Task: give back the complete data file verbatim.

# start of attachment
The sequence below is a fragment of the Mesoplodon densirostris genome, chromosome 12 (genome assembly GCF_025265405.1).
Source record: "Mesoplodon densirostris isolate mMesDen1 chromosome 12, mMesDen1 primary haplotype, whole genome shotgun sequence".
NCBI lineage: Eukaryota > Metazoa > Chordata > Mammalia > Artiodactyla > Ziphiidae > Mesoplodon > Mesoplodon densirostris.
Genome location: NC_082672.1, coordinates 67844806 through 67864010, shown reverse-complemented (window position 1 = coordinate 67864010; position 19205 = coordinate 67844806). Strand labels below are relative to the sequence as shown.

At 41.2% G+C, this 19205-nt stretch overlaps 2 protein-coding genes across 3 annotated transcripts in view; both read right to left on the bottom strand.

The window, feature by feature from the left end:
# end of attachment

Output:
The sequence below is a fragment of the Mesoplodon densirostris genome, chromosome 12 (genome assembly GCF_025265405.1).
Source record: "Mesoplodon densirostris isolate mMesDen1 chromosome 12, mMesDen1 primary haplotype, whole genome shotgun sequence".
NCBI lineage: Eukaryota > Metazoa > Chordata > Mammalia > Artiodactyla > Ziphiidae > Mesoplodon > Mesoplodon densirostris.
Genome location: NC_082672.1, coordinates 67844806 through 67864010, shown reverse-complemented (window position 1 = coordinate 67864010; position 19205 = coordinate 67844806). Strand labels below are relative to the sequence as shown.

At 41.2% G+C, this 19205-nt stretch overlaps 2 protein-coding genes across 3 annotated transcripts in view; both read right to left on the bottom strand.

The window, feature by feature from the left end: